I've read the Spring 3 reference on inheriting bean definitions, but I'm confused about what is possible and not possible.
For example, a bean that takes a collaborator bean, configured with the value 12
<bean name="beanService12" class="SomeSevice"> <constructor-arg index="0" ref="serviceCollaborator1"/> </bean> <bean name="serviceCollaborator1" class="SomeCollaborator"> <constructor-arg index="0" value="12"/> <!-- more cargs, more beans, more flavor --> </bean>
I'd then like to be able to create similar beans, with slightly different configured collaborators. Can I do something like
<bean name="beanService13" parent="beanService12"> <constructor-arg index="0"> <bean> <constructor-arg index="0" value="13"/> </bean> </constructor> </bean>
I'm not sure this is possible and, if it were, it feels a bit clunky. Is there a nicer way to override small parts of a large nested bean definition? It seems the child bean has to know quite a lot about the parent, e.g. constructor index.
This is a toy example - in practice the service is a large bean definition relying on many other collaborator beans, which have also other bean dependencies. For example, a chain of handlers were created with each bean referencing the next in the chain, which references the next. I want to create an almost identical chain with some small changes to handlers in the middle, how do I it?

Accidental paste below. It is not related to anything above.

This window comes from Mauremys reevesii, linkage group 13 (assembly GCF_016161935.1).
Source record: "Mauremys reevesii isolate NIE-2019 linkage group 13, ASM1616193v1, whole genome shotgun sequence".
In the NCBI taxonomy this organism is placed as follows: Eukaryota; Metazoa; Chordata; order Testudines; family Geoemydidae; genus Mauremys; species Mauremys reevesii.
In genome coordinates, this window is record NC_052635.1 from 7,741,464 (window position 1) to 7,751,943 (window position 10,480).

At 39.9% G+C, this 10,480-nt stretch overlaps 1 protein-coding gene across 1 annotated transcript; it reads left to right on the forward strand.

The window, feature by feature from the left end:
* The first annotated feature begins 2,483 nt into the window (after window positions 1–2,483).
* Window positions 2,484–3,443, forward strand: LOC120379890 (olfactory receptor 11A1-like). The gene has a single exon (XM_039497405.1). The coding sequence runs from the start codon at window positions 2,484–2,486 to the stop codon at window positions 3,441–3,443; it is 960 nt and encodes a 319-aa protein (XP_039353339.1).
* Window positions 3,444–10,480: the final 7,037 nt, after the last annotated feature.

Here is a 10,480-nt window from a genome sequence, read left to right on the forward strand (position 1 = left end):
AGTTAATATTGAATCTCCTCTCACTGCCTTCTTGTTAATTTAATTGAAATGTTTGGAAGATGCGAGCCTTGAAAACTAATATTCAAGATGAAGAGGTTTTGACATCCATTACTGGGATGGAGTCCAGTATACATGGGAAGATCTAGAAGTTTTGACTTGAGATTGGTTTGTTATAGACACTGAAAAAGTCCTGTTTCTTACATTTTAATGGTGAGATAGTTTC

I'd prefer not to change the structure - the service beans use collaborators to perform their function, but I can add properties and use property injection if that helps.
This is a repeated pattern, would creating a custom schema help?
Thanks for any advice!
EDIT: The nub of my question is, if I have a really large bean definition, with a complex hiearchy of beans being created (bean having properites that are bean etc.), and I want to create a bean that is almost the same with a few changes, how to I do it? Please mention if your solution has to use properites, or if constructor injection can be used.
Nested vs. top-level beans are not the issue (in fact, I think all the beans are top level in practice.)
EDIT2: Thank you for your answers so far. A FactoryBean might be the answer, since that will reduce the complexity of the spring context, and allow me to specify just the differences as parameters to the factory. But, pushing a chunk of context back into code doesn't feel right. I've heard that spring can be used with scripts, e.g. groovy - does that provide an alternative? Could the factory be created in groovy?